When you’re in the apex of a hard corner, I hope you’re not thinking “My God! The lateral stiffness of this wheel/hub combo is in-freakin’-credible!” Because that’s definitely not what I’m thinking. I might be thinking “SWEET!” as I blast out of the corner at speed…if things are working as they should. However, if the wheel/hub combo is crap, and it feels like a noodle in the corners, I’m gonna notice that for sure. The wheels on the Scratch Air 9 are DT Swiss E 2000 rims laced to a  32 hole 20mm hub in the front and  a 32 hole, 142x12mm hub in the rear. Stiffness is not a problem here.

Something that has never ceased to baffle me is the whole adjustable travel thing. The Fox 36 Talas Fit RLC on the Scratch Air 9 is adjustable from 120mm to 160mm of travel. I have owned several adjustable-travel forks and never once have  I felt compelled to use the adjustment feature. I look at it this way: If you’re a machine-gunner in an Army battalion and you’re lugging around an M240 machine gun that weighs 28 lbs., why would you ever, outside of an emergency situation, choose to use your sidearm? I can’t foresee a bicycle-riding emergency situation that would call for less travel. The fork does have lockout, which I do tend to use, 160mm provides a whole lot of energy-robbing squoosh on road or dirt road climbs.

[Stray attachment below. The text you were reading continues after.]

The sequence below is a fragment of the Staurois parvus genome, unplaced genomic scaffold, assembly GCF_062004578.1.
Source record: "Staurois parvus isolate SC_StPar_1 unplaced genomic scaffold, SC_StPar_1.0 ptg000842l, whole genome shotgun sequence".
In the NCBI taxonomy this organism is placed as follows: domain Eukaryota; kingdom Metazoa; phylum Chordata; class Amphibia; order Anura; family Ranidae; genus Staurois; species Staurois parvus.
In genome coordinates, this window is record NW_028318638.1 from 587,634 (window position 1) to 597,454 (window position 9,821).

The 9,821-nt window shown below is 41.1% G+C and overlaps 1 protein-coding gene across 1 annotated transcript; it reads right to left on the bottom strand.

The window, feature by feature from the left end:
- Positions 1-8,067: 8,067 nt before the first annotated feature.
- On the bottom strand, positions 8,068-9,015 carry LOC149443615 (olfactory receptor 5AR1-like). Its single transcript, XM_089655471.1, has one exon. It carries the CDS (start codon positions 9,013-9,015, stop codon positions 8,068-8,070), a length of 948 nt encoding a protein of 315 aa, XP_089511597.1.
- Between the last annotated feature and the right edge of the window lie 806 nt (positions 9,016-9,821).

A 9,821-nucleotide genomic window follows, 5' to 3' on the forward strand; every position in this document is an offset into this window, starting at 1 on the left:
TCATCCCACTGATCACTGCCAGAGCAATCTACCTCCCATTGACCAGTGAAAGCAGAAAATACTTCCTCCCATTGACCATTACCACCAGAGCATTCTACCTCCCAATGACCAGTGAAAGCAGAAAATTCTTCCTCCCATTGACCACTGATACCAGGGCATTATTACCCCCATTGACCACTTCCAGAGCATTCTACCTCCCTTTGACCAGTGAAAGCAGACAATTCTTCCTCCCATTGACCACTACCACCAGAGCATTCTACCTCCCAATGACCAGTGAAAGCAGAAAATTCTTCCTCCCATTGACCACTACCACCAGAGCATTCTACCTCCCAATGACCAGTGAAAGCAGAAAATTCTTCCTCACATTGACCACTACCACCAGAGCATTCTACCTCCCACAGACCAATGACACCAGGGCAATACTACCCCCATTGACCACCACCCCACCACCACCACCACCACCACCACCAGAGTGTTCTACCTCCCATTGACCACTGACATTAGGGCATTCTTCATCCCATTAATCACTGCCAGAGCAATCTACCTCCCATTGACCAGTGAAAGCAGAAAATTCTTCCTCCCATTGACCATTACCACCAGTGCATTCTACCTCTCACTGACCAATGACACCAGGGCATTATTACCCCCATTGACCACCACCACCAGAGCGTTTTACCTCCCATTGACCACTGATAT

One issue I had with the Trek Remedy I spent a bit of time on was chain drop under suspension load (I have a tendency to smash into technical sections while pedaling in a large gear). This resulted in bloody, bruised knees and me being really, really pissed at my bike. I solved this by installing a bash-guard/tensioner system. The Scratch Air 9 comes stock with a Race Face Atlas crank with a bash/tensioner system already installed. I was able to get on the bike and smash away right from the gun.

Another one of those “you know when they’re not working” items are tires. When they’re is hooking up and you feel in control you aren’t generally thinking “These tires are incredible!” It’s when you’re repeatedly losing it, and being horribly squirrelly that you begin to doubt your rubber. The best thing I can say about the Bontrager XR4‘s on the Scratch Air 9 is that I didn’t even think about them, and that’s a good thing.

All the 2011 Trek carbon bikes get “Carbon Armor” and so the Scratch Air 9 wouldn’t feel left out, it got some “Aluminum Armor.”